“Kids are motivated by all sorts of things, and need to find and support those items that keep kids wanting to go to school and wanting to learn,” she said.

Montgomery faces an achievement gap and a program improvement status, along with a declining enrollment.

She cited a couple of historical problems at Montgomery.  First, because it’s a relatively new school, there was a teacher retention problem with the teachers among the first to go when layoffs occur.

On the other hand, a number of teachers came over from Pioneer and have remained and have been “steadfast in their efforts to help close the achievement gap,” Nancy Peterson said.  “So we’ve had some very dedicated staff but we’ve also had some high turnover particularly in the upper grades.”

Declining enrollment is “a sticky wicket,” Ms. Peterson said because as she pointed out, schools in Program Improvement status are required by law to allow for students to transfer to higher-achieving schools.

“That becomes a problem when people are applying to leave,” she said.  “I think there’s a certain fear-factor that starts to grow among parents.”  They see people starting to leave and begin to wonder if they are doing something wrong.

“That’s really unfortunate,” she said.  She loves the school and even the fact that it’s a Title I school.  “I think the funds then allow you to focus in on the needs of the students.  When you don’t have that funding it’s a harder story especially with declining resources, but Title I funding has gone down.”

She said this has been a growing problem for years and we need to look at why this is the case.  She thinks it’s unfortunate that it has gotten to the point where the community has seen this as a point of growing concern.

She does not believe one solution will work here.  Dual immersion has been thrown out as one possible piece.

“That may be one of the answers,” Ms. Peterson said.  But some dual immersion programs have succeeded while others are phasing the program out.  “It’s educating the community on what’s possible to do with the school.  A lot of it is bringing the community along with you as you try to institute a program.”

“It’s not a simple answer, but I do think if we serve the students,” she said, “then some of our families wouldn’t feel the need to leave.”

—David M. Greenwald reporting

About The Author

David Greenwald is the founder, editor, and executive director of the Davis Vanguard. He founded the Vanguard in 2006. David Greenwald moved to Davis in 1996 to attend Graduate School at UC Davis in Political Science. He lives in South Davis with his wife Cecilia Escamilla Greenwald and three children.

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10 Comments

  1. Rifkin

    It sounds like Mrs. Peterson is highly qualified to serve on the school board. But this sentence (which was also in The Enterprise story) makes me wonder: [quote]“My [b]goals[/b] are straightforward and based on one central philosophy: We must nurture a love of learning in every child,” said Ms. Peterson in a press release. “For a child to become a life-long learner,” Peterson continued, “we need to start by creating a welcoming culture, a safe zone in which to develop. Every child should be met with high expectations, embraced by teachers and staff who believe in and work with them to maximize their potential.[/quote] I have no objection to her belief, her philosophical outlook. What I wonder is this: How much say does the school board have in “creating a welcoming culture (in which) … every child is met with high expectations …” etc?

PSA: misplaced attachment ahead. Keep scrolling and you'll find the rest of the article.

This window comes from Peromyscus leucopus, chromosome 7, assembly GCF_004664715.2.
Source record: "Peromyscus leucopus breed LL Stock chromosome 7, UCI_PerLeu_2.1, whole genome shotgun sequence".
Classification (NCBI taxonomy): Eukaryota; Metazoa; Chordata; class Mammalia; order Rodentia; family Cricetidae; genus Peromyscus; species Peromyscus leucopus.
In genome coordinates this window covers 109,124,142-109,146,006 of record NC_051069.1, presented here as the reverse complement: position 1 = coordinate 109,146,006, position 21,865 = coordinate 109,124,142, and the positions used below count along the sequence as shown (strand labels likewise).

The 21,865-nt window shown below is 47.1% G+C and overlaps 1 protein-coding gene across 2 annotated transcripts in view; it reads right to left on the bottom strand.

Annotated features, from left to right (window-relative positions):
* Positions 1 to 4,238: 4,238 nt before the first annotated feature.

I want to make it clear that I don’t bemoan Mrs. Peterson for stating up front her outlook, her general vision. I think doing so helps voters understand if their values and hers are in sync. I am simply unclear if any part of the job of a member of the school board effects something such as high expectations. I am certain that these are important qualities for teachers and principals and most importantly parents to have. But what tangible power does a trustee of the board of education have to effect things like teacher expectations?

  2. Heidy Kellison

    Good question above.

    As a parent, I believe it’s important for a trustee to set and/or reflect the tone of the district. Policies and resources are decided by the board and those decisions should be made with an underlying philosophy about education.

    Mrs. Peterson seems to understand one of the primary influences on achievement and learning–students who believe in themselves. I’ll never forget the first educator who believed in me. He changed the way I saw myself. Consequently, my educational life was forever altered for the better.

    And yes, for the record, I support Nancy Peterson.

  3. Hmmmm...

    Look at the DHS catalog and tell me if it is welcoming and helping all teenagers reach their potential, etc. http://dhs.djusd.k12.ca.us/files/counseling/documents/DHS_Guide_V8-final.pdf

    If an C student is selecting classes at DHS as a senior, s/he will encounter
    –66 classes that s/he is not eligible for. They are audition only, consent of the instructor only, for future farmers only, pre-requesite B or better, college level or honors.
    –31 classes that s/he is eligible for, 11 of which are school service classes and 7 art and drama (an interest sub-group)